These are days in which we find out how good we are at new things and new methods. And we can rediscover some old things.


It dawned on me that going out to buy bedding plants is not essential, at least not in the strict go-get-groceries, go-see-the-doctor sense of the stay-at-home orders.


Let’s be clear: This is the least of concerns at a time when people are sick and dying, when people are out of work, when the coronavirus peak is unclear and a return to something normal is even less so.


I cannot make the economic or medical case for marigolds and vinca being essential. I can make the case that beauty is essential for the soul, but good luck with that in the moment we’re in.


But as Obi-Wan told Han, there are alternatives.


My wee brain recalled that you can grow flowers from seed. You can start them indoors. Seeds can be ordered by Burpee and delivered by the blessedly non-quarantined U.S. Postal Service.


The BNQUSPS used to deliver me a Burpee catalog, and others, shortly after Christmas, a small boon to the economy and a major lift to the spirits in the depths of winter.


But I haven’t grown a vegetable garden for years (long story), and some time ago I went the route of buying bedding plants for flowers.


In theory I still have the skills to nurture seedlings, and I even found some of the gear in the garage, so it can’t have been that long ago that I last did this. Or meant to. I just can’t remember when.


It occurs to my rusty brain that I’m probably quite a bit late in getting started. Burpee’s website said it was out of marigolds of any variety I was interested in, so I went with a rival, which is giving me a one- to two-week window for delivery. That’s just getting the seeds.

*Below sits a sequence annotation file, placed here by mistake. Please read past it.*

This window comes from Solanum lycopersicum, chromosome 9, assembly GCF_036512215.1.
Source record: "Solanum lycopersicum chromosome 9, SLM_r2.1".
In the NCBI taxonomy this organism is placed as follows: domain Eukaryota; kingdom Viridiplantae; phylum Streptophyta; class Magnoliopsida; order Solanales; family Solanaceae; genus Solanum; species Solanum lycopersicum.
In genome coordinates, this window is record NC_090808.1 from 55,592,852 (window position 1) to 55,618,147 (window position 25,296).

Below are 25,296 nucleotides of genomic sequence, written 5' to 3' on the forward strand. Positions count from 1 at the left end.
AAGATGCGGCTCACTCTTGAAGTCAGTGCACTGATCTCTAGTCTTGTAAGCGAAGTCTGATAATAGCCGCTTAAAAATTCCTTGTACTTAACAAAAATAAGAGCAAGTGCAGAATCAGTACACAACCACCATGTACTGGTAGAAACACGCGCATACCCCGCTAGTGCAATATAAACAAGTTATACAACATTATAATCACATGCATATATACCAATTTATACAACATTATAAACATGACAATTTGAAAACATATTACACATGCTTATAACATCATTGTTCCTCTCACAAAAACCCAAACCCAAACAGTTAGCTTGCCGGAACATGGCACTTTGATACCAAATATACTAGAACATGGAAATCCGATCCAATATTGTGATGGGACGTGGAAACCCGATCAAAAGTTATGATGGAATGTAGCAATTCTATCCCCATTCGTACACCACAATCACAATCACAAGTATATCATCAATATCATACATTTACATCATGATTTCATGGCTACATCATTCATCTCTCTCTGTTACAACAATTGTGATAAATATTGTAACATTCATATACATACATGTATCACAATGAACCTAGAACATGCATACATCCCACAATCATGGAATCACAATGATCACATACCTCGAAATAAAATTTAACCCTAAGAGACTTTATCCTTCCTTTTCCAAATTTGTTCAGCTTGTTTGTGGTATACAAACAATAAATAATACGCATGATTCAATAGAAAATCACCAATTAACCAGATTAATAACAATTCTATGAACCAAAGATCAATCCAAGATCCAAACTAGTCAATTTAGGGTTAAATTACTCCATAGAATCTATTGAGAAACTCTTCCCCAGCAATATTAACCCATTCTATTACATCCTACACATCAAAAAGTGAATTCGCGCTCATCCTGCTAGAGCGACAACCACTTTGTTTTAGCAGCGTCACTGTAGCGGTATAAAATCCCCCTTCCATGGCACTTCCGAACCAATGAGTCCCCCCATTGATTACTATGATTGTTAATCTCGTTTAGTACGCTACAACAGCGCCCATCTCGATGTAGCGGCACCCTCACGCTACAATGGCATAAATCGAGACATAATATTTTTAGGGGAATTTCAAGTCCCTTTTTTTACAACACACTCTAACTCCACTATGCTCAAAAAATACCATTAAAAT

So what gets transplanted to the ground in May will likely look a good deal less robust than the flat of vinca I would have grabbed at the hardware store.


When I was a kid, Burpee had a contest – $10,000 to the first person to produce a white marigold. In certain circles, this was kind of a thing. My mom and I talked about it. I was intrigued, but I also had read a biography of botanist Luther Burbank so even then, I knew my limits. (Someone did crack the code. You can order white marigolds.)


I am feeling my limits now. I figure the main thing I’ll get out of this from now until first frost is comic relief – for myself and the neighbors – at my bumbling efforts to remember what I think I once knew.


The beauty of marigolds and zinnias is secondary.


Jeff Fox is The Examiner’s editor. Reach him at jeff.fox@examiner.net.